For several years, the Republic of Maldives has been leasing bits of its tropical island paradise to anybody with the cash. A group of West German nudist snapped up one deserted island, and another went to several European tourist agencies that offer unique vacations.
Yesterday, however, the leader of the archipelago republic made it clear that his government's rent-an-island policy does have certain limits.
President Ibrahim Nasir disclosed that the Soviet Union had tried to lease an abandoned British air base in the Maldives for $1 million-a-year, and Nasir said he had turned Moscow down.
In an interview with Reuter in Male, Capital of the Maldives. Nasir said the Russians wanted to lease the former Royal Air Force base on Gan Island, in the extreme south of the island chain. Gan is about 200 miles north of the U. S. base at Diego Garcia.
The reason for the Maldian rejection of the Soviet bid. Nasir said, was that his government did not want another superpower controlling an island in the Indian Ocean.
The Maldives, which became independent from Britain in 1965, had granted the Ganbase to London rent free until 1986. But the British decided in 1974 to reduce their military presence east of the Suez Canal, and 18 months ago, they abandoned the base leaving its 8,700-foot runway, radar and other electronic installations in full working order.
The Maldivian government beset by a chronic shortage of hard currency, put the island on the market, specifying that it should be used for commercial purpose.
American officials said yesterday that a Soviet military delegation visited the Maldives last June, and Russia's offer to lease Gan was made shortly thereafter. Nasir said Moscow's stated purpose for acquiring the base was to use it for maintenance of Soviet fishing vessels operating in the Indian Ocean.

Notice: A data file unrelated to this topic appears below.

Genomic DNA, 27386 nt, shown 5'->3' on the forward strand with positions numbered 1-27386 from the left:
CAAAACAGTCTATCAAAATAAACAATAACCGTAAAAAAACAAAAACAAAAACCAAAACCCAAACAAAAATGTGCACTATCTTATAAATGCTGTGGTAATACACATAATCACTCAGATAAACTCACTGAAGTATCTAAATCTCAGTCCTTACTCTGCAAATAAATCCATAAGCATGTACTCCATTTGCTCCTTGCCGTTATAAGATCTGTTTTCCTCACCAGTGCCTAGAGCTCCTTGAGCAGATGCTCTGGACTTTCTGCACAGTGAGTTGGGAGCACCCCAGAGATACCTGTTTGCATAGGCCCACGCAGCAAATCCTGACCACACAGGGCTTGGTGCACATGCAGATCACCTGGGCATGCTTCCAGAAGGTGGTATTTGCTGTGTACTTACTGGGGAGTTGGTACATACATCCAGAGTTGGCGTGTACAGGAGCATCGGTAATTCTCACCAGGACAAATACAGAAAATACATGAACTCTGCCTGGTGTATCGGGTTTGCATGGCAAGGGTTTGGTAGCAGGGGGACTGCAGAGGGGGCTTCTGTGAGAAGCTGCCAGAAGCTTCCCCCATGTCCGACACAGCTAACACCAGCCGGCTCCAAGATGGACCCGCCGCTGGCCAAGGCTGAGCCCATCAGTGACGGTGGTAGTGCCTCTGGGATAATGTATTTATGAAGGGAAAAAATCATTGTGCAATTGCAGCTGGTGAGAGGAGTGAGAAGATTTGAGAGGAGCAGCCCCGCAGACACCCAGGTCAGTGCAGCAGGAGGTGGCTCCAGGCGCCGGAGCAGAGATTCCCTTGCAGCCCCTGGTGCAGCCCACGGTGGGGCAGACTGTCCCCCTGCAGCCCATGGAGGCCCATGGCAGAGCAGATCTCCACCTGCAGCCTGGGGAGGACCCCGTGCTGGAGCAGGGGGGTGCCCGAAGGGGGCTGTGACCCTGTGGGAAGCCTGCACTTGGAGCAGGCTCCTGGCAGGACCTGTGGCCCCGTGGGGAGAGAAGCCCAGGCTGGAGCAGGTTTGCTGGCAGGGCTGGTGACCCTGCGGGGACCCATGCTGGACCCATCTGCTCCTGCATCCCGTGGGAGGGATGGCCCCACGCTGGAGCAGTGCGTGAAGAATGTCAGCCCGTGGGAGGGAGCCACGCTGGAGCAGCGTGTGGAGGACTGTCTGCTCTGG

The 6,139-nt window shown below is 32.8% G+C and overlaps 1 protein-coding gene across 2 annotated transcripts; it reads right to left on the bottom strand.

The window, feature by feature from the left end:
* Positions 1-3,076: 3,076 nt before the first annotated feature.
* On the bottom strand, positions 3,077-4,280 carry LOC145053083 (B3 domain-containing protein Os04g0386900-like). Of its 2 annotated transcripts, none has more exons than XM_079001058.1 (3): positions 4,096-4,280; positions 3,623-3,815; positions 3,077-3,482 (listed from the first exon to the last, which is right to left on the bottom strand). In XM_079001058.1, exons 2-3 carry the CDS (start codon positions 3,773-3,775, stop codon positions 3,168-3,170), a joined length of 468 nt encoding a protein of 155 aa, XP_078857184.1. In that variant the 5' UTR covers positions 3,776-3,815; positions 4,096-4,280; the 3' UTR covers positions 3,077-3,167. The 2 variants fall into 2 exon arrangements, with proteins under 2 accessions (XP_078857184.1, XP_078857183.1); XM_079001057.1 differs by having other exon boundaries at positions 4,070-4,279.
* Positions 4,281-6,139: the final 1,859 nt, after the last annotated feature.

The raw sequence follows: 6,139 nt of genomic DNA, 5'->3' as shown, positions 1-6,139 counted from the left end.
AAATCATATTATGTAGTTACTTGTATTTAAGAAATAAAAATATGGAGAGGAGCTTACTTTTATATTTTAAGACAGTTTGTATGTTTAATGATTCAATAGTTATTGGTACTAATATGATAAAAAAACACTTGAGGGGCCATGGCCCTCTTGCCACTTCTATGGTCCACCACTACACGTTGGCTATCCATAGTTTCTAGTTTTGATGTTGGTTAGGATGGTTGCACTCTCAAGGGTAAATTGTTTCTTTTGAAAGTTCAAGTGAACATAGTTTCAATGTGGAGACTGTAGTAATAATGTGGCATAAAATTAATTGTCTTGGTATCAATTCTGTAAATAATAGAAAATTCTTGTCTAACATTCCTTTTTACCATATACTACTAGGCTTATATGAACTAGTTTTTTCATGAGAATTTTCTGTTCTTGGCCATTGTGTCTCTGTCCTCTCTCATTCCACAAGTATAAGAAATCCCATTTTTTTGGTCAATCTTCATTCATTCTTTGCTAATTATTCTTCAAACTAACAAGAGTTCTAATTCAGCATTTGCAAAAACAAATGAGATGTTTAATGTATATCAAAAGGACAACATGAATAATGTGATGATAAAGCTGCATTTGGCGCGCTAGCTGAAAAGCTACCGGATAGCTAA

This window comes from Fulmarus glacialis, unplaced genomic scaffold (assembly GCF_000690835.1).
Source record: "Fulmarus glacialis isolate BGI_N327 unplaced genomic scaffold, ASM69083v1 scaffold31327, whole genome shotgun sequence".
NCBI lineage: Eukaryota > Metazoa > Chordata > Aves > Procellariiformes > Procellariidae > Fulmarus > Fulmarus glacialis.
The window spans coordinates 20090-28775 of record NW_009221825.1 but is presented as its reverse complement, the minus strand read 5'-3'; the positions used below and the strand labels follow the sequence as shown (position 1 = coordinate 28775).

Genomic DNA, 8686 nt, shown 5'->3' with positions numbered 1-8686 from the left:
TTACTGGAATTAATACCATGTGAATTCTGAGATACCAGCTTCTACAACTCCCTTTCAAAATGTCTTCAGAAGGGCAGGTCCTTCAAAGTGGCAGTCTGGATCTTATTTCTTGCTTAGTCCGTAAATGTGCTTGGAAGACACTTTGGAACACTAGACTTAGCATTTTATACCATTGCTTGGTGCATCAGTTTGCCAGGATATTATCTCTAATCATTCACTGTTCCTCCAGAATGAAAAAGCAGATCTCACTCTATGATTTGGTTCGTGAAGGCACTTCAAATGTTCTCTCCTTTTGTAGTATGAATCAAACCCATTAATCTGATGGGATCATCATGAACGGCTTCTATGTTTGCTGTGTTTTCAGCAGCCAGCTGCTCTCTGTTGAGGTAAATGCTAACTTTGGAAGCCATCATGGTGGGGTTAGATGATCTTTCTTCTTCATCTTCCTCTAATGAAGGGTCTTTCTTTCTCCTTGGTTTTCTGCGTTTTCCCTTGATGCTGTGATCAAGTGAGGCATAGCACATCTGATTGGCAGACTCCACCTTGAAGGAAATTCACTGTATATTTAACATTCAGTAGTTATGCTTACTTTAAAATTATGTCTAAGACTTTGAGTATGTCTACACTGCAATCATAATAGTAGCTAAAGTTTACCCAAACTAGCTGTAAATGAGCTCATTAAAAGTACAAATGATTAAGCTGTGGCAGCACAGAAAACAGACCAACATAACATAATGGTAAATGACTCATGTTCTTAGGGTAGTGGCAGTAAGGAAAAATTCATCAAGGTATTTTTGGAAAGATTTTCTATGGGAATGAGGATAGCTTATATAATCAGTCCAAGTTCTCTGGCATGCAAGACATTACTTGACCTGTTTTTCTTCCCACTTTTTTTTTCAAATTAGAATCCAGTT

The Maldive leaders, however, apparently had doubts about Soviet intentions. Their need for currency was apparently outweight by fears the venture could compromise their nation's nonaligned position.
American officials here said yesterday that the U. S. was gratified by Maldivian decision.
It appeared to be in keeping with the Maldive's general policy of attempting to attract foreign tourism and investment while isolating the Maldivian population from foreign influences, officials said.
The country is well suited for such approcah. It consists of a chain of 2,000 islands (of which only 215 are inhabited) strung out over a 500-mile stretch of the Indian Ocean.The total population stands at 130,000, and the islanders are predominantly descendants of Sout Indian and Sinhalese people mixed with descendants of Arab traders.
The Maldivians, who accepted Islam in the 12th century, have been trying to keep foreigners out of the populated island in order to preserve their culture and traditions. Non-populated islands, however, can be leased by foreigners.
American officials familiar with the Maldives say the islands offer enormous tourist potential becauseof their tropical climate and lush vegetation.